Friday, February 20, 2015

Tonight's Movie: Union Pacific (1939) at UCLA

Tonight was the last of the films I plan to attend in UCLA's excellent Cecil B. DeMille series, a screening of UNION PACIFIC (1939).

Mark Vieira, author of the new book CECIL B. DEMILLE: THE ART OF HOLLYWOOD, introduced the movie, which stars Joel McCrea, Barbara Stanwyck, and Robert Preston. Also on hand to enjoy the movie tonight were Joel McCrea's grandson, Wyatt, and his wife Lisa.

Vieira spent some time discussing the storied films of 1939, including the info that significantly more money was spent to produce the films made that year than in the couple years preceding -- an interesting tidbit given what a banner year 1939 was in the history of the movies.

Vieira also read from a note which director Cecil B. DeMille sent to his writers, exhorting them to find more drama in the story; his note demanding action included the memorable line that he wanted "a snake under every bed!" There weren't actually any snakes in the movie, but that certainly conveyed the idea! The film was a nonstop series of set pieces, including Indian attacks and a couple of spectacular train crashes.

McCrea plays Jeff Butler, a "troubleshooter" for the Union Pacific in its battle to build the continental railroad. He's up against Sid Campeau (Brian Donlevy), who's being paid to delay the construction by any means possible. Campeau's partner is Dick Allen (Preston), Jeff's old army buddy.

Jeff and Dick are also in competition for the affections of lovely Irish lass Molly Monahan (Stanwyck), daughter of a Union Pacific engineer (J.M. Kerrigan).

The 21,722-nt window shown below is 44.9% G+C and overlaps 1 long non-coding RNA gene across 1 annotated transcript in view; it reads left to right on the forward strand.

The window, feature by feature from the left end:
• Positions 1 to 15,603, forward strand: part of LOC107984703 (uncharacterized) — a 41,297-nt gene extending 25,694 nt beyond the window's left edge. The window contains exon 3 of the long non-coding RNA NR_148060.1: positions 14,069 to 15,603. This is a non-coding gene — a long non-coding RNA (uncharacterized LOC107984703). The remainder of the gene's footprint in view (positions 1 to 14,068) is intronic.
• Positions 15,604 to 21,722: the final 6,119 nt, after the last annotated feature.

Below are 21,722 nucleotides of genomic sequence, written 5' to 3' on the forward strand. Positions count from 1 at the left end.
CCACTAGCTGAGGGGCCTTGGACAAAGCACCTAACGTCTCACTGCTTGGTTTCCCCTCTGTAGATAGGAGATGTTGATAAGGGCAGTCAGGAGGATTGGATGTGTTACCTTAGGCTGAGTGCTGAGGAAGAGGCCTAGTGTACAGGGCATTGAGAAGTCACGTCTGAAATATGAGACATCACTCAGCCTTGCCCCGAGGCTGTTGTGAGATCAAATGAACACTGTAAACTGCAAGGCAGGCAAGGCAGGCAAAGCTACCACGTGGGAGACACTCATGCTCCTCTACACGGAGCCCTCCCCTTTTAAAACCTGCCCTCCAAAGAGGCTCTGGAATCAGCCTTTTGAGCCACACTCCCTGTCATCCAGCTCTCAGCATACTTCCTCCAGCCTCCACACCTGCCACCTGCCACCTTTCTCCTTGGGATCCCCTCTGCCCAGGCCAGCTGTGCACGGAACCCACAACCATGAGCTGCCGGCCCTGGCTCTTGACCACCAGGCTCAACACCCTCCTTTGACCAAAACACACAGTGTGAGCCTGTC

The film is 135 fast-moving minutes of action and romance. Other than some antiquated horseback riding shots, which were noticeably done on a mechanical horse in front of back projections, it's an impressively produced film which was great fun to watch.

Best of all, UNION PACIFIC provides a chance to spend time with a marvelous cast. You simply can't do better than McCrea and Stanwyck, and Preston makes an excellent foil for McCrea, playing a bad man who's not all bad.

Akim Tamiroff and Lynne Overman shine as the team who are always on hand to back Jeff's plays; they're rough-looking guys who are seriously good with a gun and a whip while also providing comic relief.

The cast also includes Robert Barrat, Anthony Quinn, Henry Kolker, Stanley Ridges, Richard Lane, Regis Toomey, and Lon Chaney Jr. A young Evelyn Keyes was billed in the opening credits but only had one scene. A very young Richard Denning (CREATURE FROM THE BLACK LAGOON) can be spotted as a reporter late in the movie.

Sheila Darcy, who played Sid's paramour Rose, was long married to Preston Foster. Ward Bond shows up in IMDb as a "tracklayer" but I didn't spot him!

The movie was shot by Victor Milner. The film was shot on a range of locations including in Utah and Northern California.

I hadn't seen the film since childhood and didn't remember much of that long-ago viewing, so it was very enjoyable to see it once again, especially in such a beautiful print. A shimmering 35mm print seen with an appreciative audience is the way to see a movie whenever possible.

It was a wonderful evening, including the chance to say hello to friends including Lindsay, Kim, and longtime commenter Jane ("Simple Gifts"). And it's always great to have the chance to chat with Wyatt McCrea, who is so knowledgeable about his grandfather's career.

UNION PACIFIC is available on DVD in the excellent Cecil B. DeMille Collection or as a single-title Universal Vault release.


Blogger Kristina said...

Great way to see this grand movie with so many familiar faces and memorable scenes. It's been some years since I saw it but I always remember the bit where Stanwyck reads (makes up) the letter to Toomey. Have to watch it again soon!

5:40 PM  
Blogger Laura said...

Hi Kristina! It really was an ideal way to see it.

That is a great scene you mention. :)

Best wishes,

9:34 PM  
Blogger Stephen Reginald said...

Just seeing this now, Laura. I'm screening it for my film club in a few weeks. Interested to see what they make of it. I love it and like you say, you can't do much better than Stanwyck or McCrea. Hey, that rhymes! All the best. Steve

5:36 AM  
Blogger Laura said...

That's great, Stephen, love hearing that you're showing it! I'd be interested to hear what your audience thinks. Glad you were able to see it, and thanks for stopping by!

Best wishes,

12:11 PM  

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